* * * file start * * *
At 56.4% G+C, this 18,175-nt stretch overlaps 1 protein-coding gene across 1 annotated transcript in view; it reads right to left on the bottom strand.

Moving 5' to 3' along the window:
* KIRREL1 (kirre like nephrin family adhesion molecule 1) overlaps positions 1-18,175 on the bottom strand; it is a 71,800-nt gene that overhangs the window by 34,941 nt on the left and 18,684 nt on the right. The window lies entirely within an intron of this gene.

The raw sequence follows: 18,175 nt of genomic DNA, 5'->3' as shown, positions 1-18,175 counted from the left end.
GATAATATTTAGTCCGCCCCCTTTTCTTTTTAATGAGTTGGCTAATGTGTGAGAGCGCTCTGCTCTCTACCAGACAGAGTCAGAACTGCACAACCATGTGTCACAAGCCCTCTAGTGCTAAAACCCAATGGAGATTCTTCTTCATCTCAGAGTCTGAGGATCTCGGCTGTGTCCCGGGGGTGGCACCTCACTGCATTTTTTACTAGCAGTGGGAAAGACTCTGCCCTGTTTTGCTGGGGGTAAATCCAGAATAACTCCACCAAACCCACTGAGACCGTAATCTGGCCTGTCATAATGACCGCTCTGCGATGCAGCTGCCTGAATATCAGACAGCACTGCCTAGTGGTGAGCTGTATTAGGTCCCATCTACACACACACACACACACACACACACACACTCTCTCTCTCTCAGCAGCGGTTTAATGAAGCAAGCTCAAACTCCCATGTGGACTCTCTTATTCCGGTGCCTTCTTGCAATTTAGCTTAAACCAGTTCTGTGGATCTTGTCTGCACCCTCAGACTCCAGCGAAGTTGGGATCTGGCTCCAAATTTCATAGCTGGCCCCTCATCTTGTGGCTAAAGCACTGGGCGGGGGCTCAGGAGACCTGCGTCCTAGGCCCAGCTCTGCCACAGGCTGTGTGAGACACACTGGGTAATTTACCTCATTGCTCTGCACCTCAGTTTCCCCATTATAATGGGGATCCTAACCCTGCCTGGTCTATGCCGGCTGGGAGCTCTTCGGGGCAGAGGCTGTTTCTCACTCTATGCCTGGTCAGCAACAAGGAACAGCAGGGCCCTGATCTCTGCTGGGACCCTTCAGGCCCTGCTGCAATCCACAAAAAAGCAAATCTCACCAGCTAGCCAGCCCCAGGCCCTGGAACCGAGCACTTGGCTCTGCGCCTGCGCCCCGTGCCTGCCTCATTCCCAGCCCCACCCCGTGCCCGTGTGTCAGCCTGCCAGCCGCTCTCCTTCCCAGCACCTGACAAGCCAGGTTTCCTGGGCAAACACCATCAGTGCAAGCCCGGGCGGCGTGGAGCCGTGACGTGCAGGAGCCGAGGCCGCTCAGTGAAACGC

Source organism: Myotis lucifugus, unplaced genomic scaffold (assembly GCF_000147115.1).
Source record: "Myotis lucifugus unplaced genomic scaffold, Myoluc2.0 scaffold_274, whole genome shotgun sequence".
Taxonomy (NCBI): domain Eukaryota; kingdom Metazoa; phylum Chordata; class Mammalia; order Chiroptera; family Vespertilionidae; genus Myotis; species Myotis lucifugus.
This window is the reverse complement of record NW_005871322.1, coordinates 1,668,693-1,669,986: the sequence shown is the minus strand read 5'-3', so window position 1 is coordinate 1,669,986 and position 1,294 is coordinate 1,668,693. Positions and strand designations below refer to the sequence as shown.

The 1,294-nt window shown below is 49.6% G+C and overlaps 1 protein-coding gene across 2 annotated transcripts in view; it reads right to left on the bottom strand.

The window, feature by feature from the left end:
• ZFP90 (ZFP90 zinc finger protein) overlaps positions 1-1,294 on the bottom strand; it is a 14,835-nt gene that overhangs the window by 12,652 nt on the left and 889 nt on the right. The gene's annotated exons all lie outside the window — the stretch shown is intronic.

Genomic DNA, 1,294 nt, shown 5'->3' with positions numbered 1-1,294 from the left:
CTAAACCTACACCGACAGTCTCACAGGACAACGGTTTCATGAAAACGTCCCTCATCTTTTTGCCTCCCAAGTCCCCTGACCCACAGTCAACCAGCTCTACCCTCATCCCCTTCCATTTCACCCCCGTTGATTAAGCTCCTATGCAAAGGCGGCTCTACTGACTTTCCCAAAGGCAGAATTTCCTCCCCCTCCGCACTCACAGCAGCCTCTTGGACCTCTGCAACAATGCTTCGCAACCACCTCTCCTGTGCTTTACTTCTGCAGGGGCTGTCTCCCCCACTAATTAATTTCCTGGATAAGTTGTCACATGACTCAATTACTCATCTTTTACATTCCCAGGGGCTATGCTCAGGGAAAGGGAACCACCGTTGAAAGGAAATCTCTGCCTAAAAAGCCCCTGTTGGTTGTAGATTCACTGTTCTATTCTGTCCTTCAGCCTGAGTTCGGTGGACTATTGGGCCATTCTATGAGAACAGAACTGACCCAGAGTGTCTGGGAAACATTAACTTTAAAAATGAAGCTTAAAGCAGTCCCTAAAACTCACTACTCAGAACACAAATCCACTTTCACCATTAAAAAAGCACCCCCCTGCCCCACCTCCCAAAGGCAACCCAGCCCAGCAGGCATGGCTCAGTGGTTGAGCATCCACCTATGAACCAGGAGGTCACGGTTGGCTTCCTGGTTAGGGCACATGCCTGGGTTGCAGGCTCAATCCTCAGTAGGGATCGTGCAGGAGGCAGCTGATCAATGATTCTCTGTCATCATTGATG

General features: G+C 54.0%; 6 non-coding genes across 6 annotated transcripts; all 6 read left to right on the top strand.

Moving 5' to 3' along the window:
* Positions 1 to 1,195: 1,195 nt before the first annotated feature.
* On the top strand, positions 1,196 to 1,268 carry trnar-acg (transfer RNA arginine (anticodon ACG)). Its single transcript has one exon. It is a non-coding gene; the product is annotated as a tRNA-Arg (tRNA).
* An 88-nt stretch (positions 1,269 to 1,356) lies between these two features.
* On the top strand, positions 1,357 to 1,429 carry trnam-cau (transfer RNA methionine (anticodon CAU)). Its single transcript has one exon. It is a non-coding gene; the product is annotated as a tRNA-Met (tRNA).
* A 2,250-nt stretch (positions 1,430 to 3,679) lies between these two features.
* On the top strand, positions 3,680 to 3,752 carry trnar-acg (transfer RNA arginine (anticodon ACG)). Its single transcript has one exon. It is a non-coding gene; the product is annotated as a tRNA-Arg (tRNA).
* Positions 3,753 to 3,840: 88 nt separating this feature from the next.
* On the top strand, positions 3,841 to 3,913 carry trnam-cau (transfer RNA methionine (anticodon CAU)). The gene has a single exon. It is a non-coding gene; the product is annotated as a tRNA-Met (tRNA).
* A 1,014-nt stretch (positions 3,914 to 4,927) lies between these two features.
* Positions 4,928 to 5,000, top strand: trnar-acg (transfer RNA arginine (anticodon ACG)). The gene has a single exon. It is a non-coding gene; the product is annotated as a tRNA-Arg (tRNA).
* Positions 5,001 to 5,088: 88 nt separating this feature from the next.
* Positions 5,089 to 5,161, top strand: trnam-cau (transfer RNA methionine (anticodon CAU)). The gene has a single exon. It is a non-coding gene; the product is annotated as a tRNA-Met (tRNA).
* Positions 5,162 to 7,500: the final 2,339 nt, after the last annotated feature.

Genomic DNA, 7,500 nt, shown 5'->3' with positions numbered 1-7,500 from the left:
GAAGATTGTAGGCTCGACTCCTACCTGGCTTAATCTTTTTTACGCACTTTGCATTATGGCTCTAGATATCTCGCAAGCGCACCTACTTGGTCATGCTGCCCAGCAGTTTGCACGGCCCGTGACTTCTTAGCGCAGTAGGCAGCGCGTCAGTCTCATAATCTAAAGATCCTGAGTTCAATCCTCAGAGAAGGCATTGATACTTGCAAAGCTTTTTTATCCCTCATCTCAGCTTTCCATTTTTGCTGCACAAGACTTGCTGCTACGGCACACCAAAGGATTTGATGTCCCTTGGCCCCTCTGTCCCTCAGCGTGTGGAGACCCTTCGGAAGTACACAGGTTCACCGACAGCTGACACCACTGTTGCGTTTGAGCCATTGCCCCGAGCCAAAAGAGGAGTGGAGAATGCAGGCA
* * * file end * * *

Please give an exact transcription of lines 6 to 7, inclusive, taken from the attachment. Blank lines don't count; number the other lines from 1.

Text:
Source organism: Myotis lucifugus, unplaced genomic scaffold (assembly GCF_000147115.1).
Source record: "Myotis lucifugus unplaced genomic scaffold, Myoluc2.0 scaffold_274, whole genome shotgun sequence".